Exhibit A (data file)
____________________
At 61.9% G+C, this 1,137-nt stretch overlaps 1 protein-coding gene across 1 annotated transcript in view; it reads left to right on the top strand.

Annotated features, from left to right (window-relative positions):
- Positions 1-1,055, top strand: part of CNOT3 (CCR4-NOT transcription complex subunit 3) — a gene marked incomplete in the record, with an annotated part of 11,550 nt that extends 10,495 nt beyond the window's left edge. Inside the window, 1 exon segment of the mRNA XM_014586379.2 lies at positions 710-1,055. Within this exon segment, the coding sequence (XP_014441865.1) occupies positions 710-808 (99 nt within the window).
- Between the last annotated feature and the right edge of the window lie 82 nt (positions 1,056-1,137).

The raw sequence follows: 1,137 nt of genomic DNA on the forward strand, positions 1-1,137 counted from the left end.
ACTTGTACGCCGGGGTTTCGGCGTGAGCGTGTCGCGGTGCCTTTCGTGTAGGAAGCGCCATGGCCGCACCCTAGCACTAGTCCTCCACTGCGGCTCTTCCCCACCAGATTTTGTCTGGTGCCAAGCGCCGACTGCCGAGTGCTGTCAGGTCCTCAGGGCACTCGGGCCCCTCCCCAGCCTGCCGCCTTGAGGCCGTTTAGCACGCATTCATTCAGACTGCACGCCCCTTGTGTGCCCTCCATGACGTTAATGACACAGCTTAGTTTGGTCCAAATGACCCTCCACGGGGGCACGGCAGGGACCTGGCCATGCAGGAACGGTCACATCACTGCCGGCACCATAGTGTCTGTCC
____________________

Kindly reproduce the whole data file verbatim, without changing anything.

At 61.9% G+C, this 1,137-nt stretch overlaps 1 protein-coding gene across 1 annotated transcript in view; it reads left to right on the top strand.

Annotated features, from left to right (window-relative positions):
- Positions 1-1,055, top strand: part of CNOT3 (CCR4-NOT transcription complex subunit 3) — a gene marked incomplete in the record, with an annotated part of 11,550 nt that extends 10,495 nt beyond the window's left edge. Inside the window, 1 exon segment of the mRNA XM_014586379.2 lies at positions 710-1,055. Within this exon segment, the coding sequence (XP_014441865.1) occupies positions 710-808 (99 nt within the window).
- Between the last annotated feature and the right edge of the window lie 82 nt (positions 1,056-1,137).

The raw sequence follows: 1,137 nt of genomic DNA on the forward strand, positions 1-1,137 counted from the left end.
ACTTGTACGCCGGGGTTTCGGCGTGAGCGTGTCGCGGTGCCTTTCGTGTAGGAAGCGCCATGGCCGCACCCTAGCACTAGTCCTCCACTGCGGCTCTTCCCCACCAGATTTTGTCTGGTGCCAAGCGCCGACTGCCGAGTGCTGTCAGGTCCTCAGGGCACTCGGGCCCCTCCCCAGCCTGCCGCCTTGAGGCCGTTTAGCACGCATTCATTCAGACTGCACGCCCCTTGTGTGCCCTCCATGACGTTAATGACACAGCTTAGTTTGGTCCAAATGACCCTCCACGGGGGCACGGCAGGGACCTGGCCATGCAGGAACGGTCACATCACTGCCGGCACCATAGTGTCTGTCC